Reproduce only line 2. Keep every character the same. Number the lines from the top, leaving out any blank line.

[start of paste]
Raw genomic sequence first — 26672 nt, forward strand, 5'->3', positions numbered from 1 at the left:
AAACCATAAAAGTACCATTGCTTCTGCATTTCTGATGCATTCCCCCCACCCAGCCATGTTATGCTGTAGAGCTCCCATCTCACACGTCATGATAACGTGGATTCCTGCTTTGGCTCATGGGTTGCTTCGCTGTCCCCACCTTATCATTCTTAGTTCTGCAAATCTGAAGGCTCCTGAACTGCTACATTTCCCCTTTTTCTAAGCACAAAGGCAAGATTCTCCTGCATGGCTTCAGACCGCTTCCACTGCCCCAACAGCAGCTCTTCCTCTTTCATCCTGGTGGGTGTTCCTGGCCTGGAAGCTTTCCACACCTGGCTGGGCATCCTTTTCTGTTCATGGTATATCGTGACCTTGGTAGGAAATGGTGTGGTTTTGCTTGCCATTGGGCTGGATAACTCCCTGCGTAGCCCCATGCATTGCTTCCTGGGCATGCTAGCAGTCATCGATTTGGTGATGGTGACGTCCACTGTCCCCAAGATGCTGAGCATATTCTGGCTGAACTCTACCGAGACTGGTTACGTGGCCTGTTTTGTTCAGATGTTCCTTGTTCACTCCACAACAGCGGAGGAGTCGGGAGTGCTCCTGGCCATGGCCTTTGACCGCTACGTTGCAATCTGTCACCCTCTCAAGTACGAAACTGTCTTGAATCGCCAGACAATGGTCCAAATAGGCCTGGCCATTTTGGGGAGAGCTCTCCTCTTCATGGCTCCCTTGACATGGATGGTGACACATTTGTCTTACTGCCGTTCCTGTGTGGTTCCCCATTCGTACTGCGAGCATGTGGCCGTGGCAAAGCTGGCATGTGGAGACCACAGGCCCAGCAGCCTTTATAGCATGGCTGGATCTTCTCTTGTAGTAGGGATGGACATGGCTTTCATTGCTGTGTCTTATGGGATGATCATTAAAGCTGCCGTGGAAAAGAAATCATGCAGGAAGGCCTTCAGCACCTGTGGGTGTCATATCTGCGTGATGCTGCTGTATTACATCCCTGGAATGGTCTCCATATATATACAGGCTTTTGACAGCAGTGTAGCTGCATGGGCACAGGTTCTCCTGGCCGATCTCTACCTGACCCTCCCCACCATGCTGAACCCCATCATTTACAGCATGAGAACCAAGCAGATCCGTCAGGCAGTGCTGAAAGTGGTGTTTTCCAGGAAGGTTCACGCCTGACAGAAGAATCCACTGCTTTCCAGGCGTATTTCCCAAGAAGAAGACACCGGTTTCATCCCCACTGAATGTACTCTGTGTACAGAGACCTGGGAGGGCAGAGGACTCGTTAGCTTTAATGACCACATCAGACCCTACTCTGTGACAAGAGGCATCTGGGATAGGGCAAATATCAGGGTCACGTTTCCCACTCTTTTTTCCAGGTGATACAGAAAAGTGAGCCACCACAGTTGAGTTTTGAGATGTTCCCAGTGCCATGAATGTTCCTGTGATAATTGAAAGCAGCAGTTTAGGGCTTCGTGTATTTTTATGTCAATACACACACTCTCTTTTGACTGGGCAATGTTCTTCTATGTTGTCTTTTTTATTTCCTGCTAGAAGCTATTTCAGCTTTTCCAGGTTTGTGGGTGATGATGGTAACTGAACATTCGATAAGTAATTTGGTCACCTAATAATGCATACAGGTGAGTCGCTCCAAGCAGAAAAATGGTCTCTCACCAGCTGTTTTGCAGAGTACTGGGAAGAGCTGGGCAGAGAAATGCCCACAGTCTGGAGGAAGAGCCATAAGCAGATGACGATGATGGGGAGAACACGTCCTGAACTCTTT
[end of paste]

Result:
AAACCATAAAAGTACCATTGCTTCTGCATTTCTGATGCATTCCCCCCACCCAGCCATGTTATGCTGTAGAGCTCCCATCTCACACGTCATGATAACGTGGATTCCTGCTTTGGCTCATGGGTTGCTTCGCTGTCCCCACCTTATCATTCTTAGTTCTGCAAATCTGAAGGCTCCTGAACTGCTACATTTCCCCTTTTTCTAAGCACAAAGGCAAGATTCTCCTGCATGGCTTCAGACCGCTTCCACTGCCCCAACAGCAGCTCTTCCTCTTTCATCCTGGTGGGTGTTCCTGGCCTGGAAGCTTTCCACACCTGGCTGGGCATCCTTTTCTGTTCATGGTATATCGTGACCTTGGTAGGAAATGGTGTGGTTTTGCTTGCCATTGGGCTGGATAACTCCCTGCGTAGCCCCATGCATTGCTTCCTGGGCATGCTAGCAGTCATCGATTTGGTGATGGTGACGTCCACTGTCCCCAAGATGCTGAGCATATTCTGGCTGAACTCTACCGAGACTGGTTACGTGGCCTGTTTTGTTCAGATGTTCCTTGTTCACTCCACAACAGCGGAGGAGTCGGGAGTGCTCCTGGCCATGGCCTTTGACCGCTACGTTGCAATCTGTCACCCTCTCAAGTACGAAACTGTCTTGAATCGCCAGACAATGGTCCAAATAGGCCTGGCCATTTTGGGGAGAGCTCTCCTCTTCATGGCTCCCTTGACATGGATGGTGACACATTTGTCTTACTGCCGTTCCTGTGTGGTTCCCCATTCGTACTGCGAGCATGTGGCCGTGGCAAAGCTGGCATGTGGAGACCACAGGCCCAGCAGCCTTTATAGCATGGCTGGATCTTCTCTTGTAGTAGGGATGGACATGGCTTTCATTGCTGTGTCTTATGGGATGATCATTAAAGCTGCCGTGGAAAAGAAATCATGCAGGAAGGCCTTCAGCACCTGTGGGTGTCATATCTGCGTGATGCTGCTGTATTACATCCCTGGAATGGTCTCCATATATATACAGGCTTTTGACAGCAGTGTAGCTGCATGGGCACAGGTTCTCCTGGCCGATCTCTACCTGACCCTCCCCACCATGCTGAACCCCATCATTTACAGCATGAGAACCAAGCAGATCCGTCAGGCAGTGCTGAAAGTGGTGTTTTCCAGGAAGGTTCACGCCTGACAGAAGAATCCACTGCTTTCCAGGCGTATTTCCCAAGAAGAAGACACCGGTTTCATCCCCACTGAATGTACTCTGTGTACAGAGACCTGGGAGGGCAGAGGACTCGTTAGCTTTAATGACCACATCAGACCCTACTCTGTGACAAGAGGCATCTGGGATAGGGCAAATATCAGGGTCACGTTTCCCACTCTTTTTTCCAGGTGATACAGAAAAGTGAGCCACCACAGTTGAGTTTTGAGATGTTCCCAGTGCCATGAATGTTCCTGTGATAATTGAAAGCAGCAGTTTAGGGCTTCGTGTATTTTTATGTCAATACACACACTCTCTTTTGACTGGGCAATGTTCTTCTATGTTGTCTTTTTTATTTCCTGCTAGAAGCTATTTCAGCTTTTCCAGGTTTGTGGGTGATGATGGTAACTGAACATTCGATAAGTAATTTGGTCACCTAATAATGCATACAGGTGAGTCGCTCCAAGCAGAAAAATGGTCTCTCACCAGCTGTTTTGCAGAGTACTGGGAAGAGCTGGGCAGAGAAATGCCCACAGTCTGGAGGAAGAGCCATAAGCAGATGACGATGATGGGGAGAACACGTCCTGAACTCTTT